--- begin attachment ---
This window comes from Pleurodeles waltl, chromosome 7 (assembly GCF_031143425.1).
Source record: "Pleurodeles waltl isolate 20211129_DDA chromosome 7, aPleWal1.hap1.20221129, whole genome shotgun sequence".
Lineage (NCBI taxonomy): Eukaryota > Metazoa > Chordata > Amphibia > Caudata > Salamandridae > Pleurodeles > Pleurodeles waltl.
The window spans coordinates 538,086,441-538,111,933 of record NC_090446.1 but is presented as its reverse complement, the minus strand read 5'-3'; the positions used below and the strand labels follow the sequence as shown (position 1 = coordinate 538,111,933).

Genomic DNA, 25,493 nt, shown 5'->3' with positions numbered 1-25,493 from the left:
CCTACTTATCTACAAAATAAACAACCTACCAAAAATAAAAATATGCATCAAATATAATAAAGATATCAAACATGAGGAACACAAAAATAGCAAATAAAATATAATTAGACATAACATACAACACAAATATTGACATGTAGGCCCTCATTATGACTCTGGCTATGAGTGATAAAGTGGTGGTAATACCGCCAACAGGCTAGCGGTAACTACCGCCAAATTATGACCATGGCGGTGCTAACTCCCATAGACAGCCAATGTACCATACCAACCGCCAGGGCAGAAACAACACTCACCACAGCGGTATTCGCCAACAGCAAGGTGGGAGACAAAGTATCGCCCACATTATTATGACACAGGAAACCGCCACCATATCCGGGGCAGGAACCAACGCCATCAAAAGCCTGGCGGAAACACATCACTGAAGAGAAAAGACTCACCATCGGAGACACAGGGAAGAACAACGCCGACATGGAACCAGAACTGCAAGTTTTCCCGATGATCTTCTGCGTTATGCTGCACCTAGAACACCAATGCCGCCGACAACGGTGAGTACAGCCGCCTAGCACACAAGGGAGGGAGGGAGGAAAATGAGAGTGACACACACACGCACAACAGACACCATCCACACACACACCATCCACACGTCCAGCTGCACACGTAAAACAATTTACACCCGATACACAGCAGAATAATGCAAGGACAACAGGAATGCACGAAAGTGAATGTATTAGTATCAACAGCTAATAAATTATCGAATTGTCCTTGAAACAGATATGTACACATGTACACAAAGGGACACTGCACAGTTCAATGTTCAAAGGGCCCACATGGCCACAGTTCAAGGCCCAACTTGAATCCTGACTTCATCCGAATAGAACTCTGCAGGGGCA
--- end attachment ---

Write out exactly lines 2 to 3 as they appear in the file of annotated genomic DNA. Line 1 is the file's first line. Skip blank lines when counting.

Source record: "Pleurodeles waltl isolate 20211129_DDA chromosome 7, aPleWal1.hap1.20221129, whole genome shotgun sequence".
Lineage (NCBI taxonomy): Eukaryota > Metazoa > Chordata > Amphibia > Caudata > Salamandridae > Pleurodeles > Pleurodeles waltl.